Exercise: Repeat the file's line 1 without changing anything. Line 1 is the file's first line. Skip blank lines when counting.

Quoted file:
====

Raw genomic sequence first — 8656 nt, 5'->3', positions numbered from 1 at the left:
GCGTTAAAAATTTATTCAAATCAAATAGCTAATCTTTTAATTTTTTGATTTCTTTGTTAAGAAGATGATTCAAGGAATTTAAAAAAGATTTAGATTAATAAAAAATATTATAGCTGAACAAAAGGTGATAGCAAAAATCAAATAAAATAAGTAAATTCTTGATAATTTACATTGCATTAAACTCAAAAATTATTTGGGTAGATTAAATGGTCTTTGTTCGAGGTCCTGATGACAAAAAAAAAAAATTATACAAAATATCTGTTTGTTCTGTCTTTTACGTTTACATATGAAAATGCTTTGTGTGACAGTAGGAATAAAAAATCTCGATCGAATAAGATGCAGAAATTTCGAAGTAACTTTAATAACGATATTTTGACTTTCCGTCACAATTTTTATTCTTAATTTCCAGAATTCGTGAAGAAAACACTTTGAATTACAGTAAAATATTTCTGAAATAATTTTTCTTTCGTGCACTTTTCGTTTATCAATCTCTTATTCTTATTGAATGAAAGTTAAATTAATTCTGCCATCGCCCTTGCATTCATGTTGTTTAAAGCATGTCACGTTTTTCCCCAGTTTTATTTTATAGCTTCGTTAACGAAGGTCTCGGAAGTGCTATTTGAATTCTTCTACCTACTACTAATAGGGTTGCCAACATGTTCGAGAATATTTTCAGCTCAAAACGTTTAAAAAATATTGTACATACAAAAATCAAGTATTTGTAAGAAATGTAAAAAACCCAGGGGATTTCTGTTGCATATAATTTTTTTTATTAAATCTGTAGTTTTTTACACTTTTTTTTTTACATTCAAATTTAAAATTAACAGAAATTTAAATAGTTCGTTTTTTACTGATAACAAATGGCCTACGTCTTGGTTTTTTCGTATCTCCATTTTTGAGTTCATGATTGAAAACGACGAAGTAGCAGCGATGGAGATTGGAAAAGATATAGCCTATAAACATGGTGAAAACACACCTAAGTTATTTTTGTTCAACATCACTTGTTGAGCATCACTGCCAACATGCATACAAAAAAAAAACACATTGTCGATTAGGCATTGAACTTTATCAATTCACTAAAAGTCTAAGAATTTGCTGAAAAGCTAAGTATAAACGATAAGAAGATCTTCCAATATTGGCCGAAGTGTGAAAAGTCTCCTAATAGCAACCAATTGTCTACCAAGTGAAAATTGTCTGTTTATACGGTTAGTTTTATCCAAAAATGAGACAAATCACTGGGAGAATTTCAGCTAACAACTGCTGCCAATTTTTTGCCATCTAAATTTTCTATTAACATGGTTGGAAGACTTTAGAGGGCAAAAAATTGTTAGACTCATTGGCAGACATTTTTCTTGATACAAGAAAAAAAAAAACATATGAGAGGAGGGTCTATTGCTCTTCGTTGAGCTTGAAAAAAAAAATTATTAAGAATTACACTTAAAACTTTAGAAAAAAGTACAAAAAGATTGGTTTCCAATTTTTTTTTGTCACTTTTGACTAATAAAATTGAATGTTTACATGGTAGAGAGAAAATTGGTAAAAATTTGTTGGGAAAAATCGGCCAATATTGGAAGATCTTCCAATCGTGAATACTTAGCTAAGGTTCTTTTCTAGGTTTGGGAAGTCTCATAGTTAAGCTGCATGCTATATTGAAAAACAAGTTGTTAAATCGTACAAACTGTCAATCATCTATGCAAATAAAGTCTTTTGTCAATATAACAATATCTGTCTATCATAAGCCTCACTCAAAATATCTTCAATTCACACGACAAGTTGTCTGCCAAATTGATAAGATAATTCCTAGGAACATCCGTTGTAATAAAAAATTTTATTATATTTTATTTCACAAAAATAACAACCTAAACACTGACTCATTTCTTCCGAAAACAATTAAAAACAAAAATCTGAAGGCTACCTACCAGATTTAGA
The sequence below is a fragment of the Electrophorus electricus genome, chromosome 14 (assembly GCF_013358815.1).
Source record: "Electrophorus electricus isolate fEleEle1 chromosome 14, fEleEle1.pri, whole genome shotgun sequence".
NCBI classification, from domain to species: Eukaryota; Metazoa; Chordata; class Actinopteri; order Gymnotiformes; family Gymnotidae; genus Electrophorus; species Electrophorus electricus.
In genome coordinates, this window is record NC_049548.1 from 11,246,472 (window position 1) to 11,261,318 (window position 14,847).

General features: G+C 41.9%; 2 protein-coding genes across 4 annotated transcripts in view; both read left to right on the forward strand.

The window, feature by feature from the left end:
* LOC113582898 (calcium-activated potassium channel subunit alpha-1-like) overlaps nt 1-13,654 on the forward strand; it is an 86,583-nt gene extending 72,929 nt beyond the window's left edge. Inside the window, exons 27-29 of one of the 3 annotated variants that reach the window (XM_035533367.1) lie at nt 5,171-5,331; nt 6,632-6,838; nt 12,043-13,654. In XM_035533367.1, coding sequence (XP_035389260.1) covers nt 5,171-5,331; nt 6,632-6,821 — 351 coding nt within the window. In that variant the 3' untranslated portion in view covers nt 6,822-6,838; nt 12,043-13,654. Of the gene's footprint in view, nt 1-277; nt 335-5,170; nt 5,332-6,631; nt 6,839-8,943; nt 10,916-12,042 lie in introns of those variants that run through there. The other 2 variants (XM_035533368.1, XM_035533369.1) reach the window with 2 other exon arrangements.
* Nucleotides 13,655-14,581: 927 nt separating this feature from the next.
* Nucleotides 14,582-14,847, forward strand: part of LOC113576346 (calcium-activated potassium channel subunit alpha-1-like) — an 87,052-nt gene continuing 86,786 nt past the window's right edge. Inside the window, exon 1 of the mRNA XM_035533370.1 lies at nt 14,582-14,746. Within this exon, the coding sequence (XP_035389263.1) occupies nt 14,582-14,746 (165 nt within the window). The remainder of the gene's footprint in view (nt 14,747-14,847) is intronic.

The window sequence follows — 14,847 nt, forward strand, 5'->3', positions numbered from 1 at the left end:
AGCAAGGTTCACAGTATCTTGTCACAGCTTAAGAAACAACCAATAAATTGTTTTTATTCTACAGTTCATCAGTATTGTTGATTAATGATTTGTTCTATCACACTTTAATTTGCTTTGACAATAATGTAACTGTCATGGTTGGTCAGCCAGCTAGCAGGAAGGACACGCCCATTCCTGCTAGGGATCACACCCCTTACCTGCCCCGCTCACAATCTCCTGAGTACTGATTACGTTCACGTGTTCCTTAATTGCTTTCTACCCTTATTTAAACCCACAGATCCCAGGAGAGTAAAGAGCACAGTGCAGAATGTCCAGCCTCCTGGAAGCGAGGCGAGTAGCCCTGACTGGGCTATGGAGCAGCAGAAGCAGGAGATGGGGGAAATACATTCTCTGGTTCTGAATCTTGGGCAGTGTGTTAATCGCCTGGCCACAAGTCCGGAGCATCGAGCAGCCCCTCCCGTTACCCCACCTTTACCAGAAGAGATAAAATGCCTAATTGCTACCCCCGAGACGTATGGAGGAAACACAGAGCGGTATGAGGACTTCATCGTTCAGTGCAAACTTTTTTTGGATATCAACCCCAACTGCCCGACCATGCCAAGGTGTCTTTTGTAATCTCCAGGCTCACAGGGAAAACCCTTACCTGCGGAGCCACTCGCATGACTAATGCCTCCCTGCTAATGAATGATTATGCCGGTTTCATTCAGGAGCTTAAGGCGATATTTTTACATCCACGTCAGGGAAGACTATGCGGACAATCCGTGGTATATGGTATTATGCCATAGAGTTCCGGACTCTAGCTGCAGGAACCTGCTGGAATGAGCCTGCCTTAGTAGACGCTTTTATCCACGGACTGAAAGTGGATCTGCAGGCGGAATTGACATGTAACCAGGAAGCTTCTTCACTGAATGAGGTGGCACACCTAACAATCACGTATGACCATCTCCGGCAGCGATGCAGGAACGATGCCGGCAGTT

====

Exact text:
Raw genomic sequence first — 8656 nt, 5'->3', positions numbered from 1 at the left: